Think Like a Scientist: An Innovative Approach to Early STEM Education

Presenter: Nuria Romero

Research Category: Interdisciplinary Topics, Centers and Institutes
College: College of Science
Major(s): Cell and Molecular Biology
Student Type: Undergraduate
Graduation Date: 2021
Additional Authors: Alexandra Silverman, Hannah Wisner
Award Winner Category: Illuminating Complex Problems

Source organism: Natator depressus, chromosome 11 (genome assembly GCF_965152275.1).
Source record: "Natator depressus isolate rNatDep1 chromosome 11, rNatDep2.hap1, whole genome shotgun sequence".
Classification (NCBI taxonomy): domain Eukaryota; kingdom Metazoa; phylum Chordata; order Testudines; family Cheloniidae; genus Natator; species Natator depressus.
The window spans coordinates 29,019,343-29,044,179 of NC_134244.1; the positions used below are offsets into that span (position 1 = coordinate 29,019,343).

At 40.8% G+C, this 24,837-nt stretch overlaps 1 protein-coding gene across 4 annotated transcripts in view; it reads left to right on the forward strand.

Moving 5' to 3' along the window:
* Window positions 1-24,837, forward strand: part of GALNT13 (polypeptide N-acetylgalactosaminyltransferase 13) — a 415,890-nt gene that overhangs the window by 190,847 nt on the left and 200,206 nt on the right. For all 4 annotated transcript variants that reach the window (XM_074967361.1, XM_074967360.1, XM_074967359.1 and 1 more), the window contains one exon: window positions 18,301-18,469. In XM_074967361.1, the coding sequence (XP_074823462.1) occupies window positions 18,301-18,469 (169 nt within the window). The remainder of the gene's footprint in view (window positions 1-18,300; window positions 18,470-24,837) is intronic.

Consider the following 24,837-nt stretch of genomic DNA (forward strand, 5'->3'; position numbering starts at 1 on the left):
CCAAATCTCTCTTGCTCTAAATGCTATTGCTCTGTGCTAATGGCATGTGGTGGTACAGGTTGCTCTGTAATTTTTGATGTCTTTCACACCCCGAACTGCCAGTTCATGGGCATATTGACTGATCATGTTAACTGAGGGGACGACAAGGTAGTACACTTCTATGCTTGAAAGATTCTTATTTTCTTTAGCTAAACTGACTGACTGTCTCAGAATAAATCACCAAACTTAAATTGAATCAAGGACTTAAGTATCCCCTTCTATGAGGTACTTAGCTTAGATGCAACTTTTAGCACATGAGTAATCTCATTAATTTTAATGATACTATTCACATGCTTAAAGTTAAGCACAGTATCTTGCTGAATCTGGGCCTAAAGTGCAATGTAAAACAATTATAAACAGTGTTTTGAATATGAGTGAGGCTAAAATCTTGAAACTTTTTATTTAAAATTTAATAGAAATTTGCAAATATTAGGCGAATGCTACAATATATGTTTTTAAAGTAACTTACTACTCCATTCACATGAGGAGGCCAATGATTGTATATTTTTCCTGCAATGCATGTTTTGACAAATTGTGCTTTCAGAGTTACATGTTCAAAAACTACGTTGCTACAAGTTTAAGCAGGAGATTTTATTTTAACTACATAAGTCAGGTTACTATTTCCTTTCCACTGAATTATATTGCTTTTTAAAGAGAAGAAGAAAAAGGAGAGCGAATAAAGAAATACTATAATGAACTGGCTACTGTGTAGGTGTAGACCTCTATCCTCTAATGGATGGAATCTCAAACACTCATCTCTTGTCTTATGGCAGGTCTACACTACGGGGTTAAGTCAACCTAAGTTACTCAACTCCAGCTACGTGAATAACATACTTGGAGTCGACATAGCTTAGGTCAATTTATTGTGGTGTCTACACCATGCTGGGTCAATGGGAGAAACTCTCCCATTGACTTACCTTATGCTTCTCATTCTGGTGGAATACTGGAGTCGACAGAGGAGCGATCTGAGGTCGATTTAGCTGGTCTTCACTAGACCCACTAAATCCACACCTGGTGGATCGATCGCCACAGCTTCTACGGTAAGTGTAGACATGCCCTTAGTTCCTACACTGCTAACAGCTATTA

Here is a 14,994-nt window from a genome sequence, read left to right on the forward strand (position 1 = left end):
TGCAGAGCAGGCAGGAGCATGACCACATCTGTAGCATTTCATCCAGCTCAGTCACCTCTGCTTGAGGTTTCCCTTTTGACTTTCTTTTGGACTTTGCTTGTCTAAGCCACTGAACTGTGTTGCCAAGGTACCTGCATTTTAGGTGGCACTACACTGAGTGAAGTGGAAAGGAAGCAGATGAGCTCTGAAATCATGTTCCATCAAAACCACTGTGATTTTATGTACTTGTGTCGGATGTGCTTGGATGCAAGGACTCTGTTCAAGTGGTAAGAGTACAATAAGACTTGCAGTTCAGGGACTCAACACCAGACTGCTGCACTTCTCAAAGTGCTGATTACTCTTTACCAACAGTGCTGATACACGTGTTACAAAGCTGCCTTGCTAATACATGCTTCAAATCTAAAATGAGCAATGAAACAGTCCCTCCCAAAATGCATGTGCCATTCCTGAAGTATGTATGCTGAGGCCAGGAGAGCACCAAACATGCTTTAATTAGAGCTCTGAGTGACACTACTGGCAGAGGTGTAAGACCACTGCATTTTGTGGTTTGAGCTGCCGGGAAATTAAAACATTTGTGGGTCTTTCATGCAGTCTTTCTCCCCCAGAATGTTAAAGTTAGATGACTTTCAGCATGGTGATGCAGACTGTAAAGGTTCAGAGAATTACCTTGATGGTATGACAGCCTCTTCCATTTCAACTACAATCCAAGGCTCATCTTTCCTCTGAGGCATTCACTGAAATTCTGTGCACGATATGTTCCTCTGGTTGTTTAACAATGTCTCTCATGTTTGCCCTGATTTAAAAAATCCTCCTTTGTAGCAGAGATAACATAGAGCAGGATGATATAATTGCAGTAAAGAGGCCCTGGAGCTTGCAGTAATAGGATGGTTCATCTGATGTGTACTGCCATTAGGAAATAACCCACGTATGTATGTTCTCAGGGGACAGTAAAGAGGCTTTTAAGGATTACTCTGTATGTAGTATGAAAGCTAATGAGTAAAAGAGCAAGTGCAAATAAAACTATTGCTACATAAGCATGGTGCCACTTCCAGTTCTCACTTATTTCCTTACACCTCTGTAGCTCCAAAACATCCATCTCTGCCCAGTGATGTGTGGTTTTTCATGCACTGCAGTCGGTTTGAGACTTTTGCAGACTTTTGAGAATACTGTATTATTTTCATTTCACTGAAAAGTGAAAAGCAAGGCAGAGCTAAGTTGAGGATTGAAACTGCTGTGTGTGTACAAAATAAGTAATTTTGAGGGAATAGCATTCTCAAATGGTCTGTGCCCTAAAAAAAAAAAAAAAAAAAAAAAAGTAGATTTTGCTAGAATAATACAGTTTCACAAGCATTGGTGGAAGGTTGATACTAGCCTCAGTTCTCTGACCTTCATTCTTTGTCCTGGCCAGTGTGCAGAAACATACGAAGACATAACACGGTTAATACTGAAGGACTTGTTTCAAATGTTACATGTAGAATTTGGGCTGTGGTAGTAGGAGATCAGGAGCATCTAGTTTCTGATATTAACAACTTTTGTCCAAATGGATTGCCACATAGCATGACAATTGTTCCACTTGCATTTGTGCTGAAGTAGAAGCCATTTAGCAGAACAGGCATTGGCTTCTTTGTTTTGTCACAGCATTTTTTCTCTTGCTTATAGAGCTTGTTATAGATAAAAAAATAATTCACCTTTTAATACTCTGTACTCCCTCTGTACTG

As the fields of science and technology advance and career opportunities in Science, Technology, Engineering and Mathematics (STEM) continue to expand, having an influx of creative and diverse scientists is more important than ever. Despite innovative efforts to encourage students to pursue a career in STEM, only 13% of high school students finish their post-secondary education in STEM. Moreover, professionals from underrepresented backgrounds account for less than 20% of STEM Bachelor’s degrees awarded in the US. Systemic barriers such as inequity in education, prohibitive costs, and lack of access to mentorship and funding opportunities consistently preclude students from aiming to become a scientist. Think Like a Scientist (TLAS) is an initiative that brings STEM workshops with a story-centered curriculum to children and youth from underrepresented backgrounds in the field. The workshops are designed to provide students with fun and appealing experiential learning. A core idea of this program is to challenge students to question their current assumptions about scientists, as well as highlighting the diversity in the STEM professions. Throughout the program, college students mentor younger students, fostering an environment where participants are encouraged to ask questions, propose ideas, and even make mistakes. The story-centered curriculum followed by TLAS highlights diverse scientists and has been shown to promote more engagement. It focuses on hands-on, interactive science experiments that are related to a real-life problem, which strengthens the translational aspect of the knowledge and skills that students acquire through their participation.